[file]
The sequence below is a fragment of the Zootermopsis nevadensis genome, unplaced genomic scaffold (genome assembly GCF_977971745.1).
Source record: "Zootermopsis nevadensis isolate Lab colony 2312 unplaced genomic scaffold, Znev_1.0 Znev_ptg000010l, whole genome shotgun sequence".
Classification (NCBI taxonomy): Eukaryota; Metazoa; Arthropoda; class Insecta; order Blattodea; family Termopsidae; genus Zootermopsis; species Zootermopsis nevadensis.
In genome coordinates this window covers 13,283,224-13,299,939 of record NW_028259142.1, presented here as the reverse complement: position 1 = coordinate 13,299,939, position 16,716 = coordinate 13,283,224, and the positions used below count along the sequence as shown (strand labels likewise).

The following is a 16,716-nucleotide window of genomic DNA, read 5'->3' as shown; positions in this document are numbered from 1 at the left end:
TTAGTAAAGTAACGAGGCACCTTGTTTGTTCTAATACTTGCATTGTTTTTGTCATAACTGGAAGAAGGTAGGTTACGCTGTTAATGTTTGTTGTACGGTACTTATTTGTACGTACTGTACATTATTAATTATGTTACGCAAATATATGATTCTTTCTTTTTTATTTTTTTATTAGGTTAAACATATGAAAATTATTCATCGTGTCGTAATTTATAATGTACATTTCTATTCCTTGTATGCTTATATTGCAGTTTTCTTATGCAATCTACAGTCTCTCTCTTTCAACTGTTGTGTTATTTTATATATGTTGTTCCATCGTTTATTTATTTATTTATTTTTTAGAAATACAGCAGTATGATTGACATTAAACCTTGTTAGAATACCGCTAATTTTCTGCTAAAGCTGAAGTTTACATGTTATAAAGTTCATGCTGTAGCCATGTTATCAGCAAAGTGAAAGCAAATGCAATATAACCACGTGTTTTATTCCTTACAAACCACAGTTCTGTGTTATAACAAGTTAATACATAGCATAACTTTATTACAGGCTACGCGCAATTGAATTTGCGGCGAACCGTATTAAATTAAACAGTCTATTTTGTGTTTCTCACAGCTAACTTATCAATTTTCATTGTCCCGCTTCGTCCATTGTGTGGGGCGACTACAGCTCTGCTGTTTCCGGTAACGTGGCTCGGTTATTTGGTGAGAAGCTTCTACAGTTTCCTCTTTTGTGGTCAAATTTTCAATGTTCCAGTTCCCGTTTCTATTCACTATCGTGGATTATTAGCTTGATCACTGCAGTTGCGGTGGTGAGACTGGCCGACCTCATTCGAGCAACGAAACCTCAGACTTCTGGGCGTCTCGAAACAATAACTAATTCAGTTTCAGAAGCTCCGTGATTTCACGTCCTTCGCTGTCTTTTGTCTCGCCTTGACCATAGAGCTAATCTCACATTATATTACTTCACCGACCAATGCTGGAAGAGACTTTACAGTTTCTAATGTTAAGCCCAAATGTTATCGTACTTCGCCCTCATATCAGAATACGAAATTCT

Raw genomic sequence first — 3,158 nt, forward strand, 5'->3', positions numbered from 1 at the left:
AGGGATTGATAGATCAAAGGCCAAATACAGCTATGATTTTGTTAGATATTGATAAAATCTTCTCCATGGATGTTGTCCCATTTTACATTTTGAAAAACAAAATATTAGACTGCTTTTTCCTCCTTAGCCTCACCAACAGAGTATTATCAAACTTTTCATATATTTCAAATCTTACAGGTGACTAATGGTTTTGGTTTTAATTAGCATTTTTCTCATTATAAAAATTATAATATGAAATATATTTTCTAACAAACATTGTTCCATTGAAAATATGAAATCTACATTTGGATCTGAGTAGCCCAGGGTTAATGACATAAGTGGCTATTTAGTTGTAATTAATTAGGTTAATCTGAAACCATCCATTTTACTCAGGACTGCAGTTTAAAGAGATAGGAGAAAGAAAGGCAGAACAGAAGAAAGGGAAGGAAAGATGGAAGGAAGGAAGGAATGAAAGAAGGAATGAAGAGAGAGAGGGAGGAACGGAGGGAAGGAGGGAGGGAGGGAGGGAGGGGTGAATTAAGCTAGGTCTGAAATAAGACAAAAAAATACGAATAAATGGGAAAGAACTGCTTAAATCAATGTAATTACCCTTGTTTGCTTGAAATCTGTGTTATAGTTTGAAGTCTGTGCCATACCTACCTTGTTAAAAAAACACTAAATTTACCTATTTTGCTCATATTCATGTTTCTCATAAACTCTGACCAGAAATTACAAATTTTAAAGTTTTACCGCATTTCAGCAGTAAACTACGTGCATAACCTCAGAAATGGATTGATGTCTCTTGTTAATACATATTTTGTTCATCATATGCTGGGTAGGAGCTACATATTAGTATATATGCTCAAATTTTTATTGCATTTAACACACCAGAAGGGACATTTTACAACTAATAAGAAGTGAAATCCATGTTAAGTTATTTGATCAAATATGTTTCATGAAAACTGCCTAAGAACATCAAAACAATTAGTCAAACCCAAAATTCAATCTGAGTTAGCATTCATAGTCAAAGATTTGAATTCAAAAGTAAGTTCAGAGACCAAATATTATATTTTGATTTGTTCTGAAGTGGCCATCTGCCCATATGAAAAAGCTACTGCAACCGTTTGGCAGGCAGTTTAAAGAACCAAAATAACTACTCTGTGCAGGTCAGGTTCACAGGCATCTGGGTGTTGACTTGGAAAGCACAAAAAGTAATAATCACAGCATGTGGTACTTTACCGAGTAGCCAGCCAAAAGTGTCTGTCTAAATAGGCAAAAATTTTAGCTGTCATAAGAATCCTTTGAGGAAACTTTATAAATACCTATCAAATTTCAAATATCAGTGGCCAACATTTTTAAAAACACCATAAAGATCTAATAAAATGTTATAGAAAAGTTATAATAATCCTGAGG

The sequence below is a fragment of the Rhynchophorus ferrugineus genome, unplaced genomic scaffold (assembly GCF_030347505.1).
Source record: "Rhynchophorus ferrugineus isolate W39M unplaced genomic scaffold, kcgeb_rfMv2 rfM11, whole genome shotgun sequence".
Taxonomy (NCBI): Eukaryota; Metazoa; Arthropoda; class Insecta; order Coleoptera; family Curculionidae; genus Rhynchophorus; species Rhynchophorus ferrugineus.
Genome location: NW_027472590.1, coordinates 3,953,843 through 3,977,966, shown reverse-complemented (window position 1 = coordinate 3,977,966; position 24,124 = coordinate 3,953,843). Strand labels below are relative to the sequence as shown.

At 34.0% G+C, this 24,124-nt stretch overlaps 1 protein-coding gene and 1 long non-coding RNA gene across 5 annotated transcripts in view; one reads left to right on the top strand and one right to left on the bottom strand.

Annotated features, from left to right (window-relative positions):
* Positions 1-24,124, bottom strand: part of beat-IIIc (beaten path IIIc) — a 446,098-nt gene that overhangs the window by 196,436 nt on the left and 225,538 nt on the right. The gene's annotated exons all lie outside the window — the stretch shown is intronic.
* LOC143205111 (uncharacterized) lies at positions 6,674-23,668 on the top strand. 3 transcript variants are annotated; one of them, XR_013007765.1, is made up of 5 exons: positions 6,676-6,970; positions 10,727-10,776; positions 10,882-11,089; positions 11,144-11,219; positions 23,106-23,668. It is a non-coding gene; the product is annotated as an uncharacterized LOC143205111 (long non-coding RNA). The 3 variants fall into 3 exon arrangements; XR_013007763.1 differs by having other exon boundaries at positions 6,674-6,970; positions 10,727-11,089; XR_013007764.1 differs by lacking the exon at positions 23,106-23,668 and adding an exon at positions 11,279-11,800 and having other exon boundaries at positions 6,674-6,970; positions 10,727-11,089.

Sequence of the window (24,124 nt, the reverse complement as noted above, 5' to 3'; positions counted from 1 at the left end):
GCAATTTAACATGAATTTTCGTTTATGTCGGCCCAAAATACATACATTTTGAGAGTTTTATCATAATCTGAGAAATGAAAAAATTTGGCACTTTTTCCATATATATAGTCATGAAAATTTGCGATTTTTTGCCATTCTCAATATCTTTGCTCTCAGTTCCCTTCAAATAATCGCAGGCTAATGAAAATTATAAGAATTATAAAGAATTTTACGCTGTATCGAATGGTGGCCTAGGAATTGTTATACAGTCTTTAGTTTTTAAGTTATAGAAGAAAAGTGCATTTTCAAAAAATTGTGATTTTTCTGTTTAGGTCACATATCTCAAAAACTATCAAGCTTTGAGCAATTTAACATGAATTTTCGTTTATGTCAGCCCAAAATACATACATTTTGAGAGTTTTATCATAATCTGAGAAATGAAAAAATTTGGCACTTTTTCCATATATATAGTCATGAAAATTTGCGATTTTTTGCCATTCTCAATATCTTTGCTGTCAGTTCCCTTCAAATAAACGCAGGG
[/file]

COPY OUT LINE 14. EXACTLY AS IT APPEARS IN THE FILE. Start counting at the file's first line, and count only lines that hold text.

Annotated features, from left to right (window-relative positions):